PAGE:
Students Team Up for Supply Chain Challenge Competition

MIT SCM students teamed up with fellow graduate supply chain students from the MIT Supply Chain and Logistics Excellence (SCALE) Network for the SCALE Supply Chain Challenge.

In this 2-week, team-based business case competition, randomly-assigned student teams addressed real-world data-centric supply chain problems put forward by sponsoring companies including BMW, StockX, O9 Solutions, Heyday, ARS Traffic & Transport Technology, and others. 

Each team of five students had 14 days from receiving its data set to come up with an innovative, feasible, and effective solution to present to the sponsor company. 

The top prize went to Meiling Chen (MIT SCM), Nicholas Winters (MIT SCM), Kubra Bayik (LCL), Rachael Clark (MIT SCM), and Nina Anttila (ZLC), who came up with two possible solutions to a challenge facing StockX, an online clothing resale marketplace.

StockX wanted to reduce costs and improve inbound and outbound shipping times in its Los Angeles market. The team’s first strategy, aimed primarily at reducing costs, focused on implementing a customer merchandise pick-up service, from which StockX stood to save $750,000 per year. Their second solution, however, prioritized maximizing service and proposed a drop-off model for merchandise as well as a concierge pickup service for top-tier sellers, shaving an annual $300,000 off the company’s costs. “We really liked the proposal for [its] innovation, data-driven flexibility from a supply chain perspective,” said Sean McCartney, Chief Supply Chain Officer at StockX, “but also for its customer focus.”

“The StockX team had a very innovate solution, but they were not alone,” said MIT CTL Executive Director Chris Caplice, who was one of the final-round judges. “Other teams facing different challenges explored sophisticated solutions ranging from machine learning to large-scale optimization to insightful visualizations. I was really impressed how the teams used the cutting-edge methodologies and techniques to bring insights to the company sponsors.”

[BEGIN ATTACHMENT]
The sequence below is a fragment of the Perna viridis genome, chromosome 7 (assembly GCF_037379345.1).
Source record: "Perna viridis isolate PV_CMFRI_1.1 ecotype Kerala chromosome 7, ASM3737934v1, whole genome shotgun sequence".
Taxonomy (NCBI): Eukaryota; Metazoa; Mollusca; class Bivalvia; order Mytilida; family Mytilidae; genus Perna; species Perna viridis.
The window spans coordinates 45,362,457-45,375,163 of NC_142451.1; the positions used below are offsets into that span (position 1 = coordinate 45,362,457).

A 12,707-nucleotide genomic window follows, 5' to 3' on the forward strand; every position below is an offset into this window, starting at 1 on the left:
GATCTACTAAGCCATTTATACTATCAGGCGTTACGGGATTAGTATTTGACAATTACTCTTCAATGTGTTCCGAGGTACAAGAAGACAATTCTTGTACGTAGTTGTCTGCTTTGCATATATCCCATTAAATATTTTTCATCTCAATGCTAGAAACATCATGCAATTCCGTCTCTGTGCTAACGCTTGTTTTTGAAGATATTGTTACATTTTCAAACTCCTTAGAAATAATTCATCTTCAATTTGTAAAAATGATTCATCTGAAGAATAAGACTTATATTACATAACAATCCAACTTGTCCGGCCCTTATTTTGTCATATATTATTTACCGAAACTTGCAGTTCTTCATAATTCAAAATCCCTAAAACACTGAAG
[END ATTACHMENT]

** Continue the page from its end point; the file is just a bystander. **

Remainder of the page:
Fred Baumann, Vice President of Global Industry Marketing at sponsor company o9 Solutions, echoed Caplice’s sentiments. “I was extremely impressed with all [your] hard work,” he said of the projects. “It was clear you put your heart and mind and soul into this.”

The Supply Chain Challenge is designed to provide students with applied learning opportunities and valuable industry exposure. By working closely with top companies on relevant, timely supply chain and operations problems, and collaborating in teams to solve complex challenges requiring a broad range of skillsets, students gain invaluable experience while strengthening practical skills. The challenge also provides students with an opportunity to connect in substantive and productive ways with professionals at top companies as well as with seasoned industry practitioners.

Winning Teams:

1st Place (for work addressing a challenge from StockX):
Meiling Chen, Nicholas Winters, Kubra Bayik, Rachael Clark, Nina Antilla)

2nd Place (for work on addressing challenge from ARS T&TT):
Jessica Xiong, Emre Kulluk, Sushanth Purandhar, SK Ker, Ly Vo Thi Ngoc, Pamela Quintanilla

3rd Place (for work addressing challenge from a large grocery retailer):
Tony Kook, Devender Singh, Taylor Peterson, Himanshu Halbe, Juan Preiti

MIT SCALE Supply Chain Challenge Competition 1st place winners. (L-R) Fred Baumann, VP of Industry Strategy, o9 Solutions (prize sponsor); Chris Caplice, Executive Director of MIT CTL; SCALE supply chain master’s students Meiling Chen (MIT), Rachael Clark (MIT), and Nicholas Winters (MIT). Not pictured: winning team members Kubra Bayik (LCL) and Nina Anttila (ZLC), who joined the final-round presentations and awards ceremony remotely.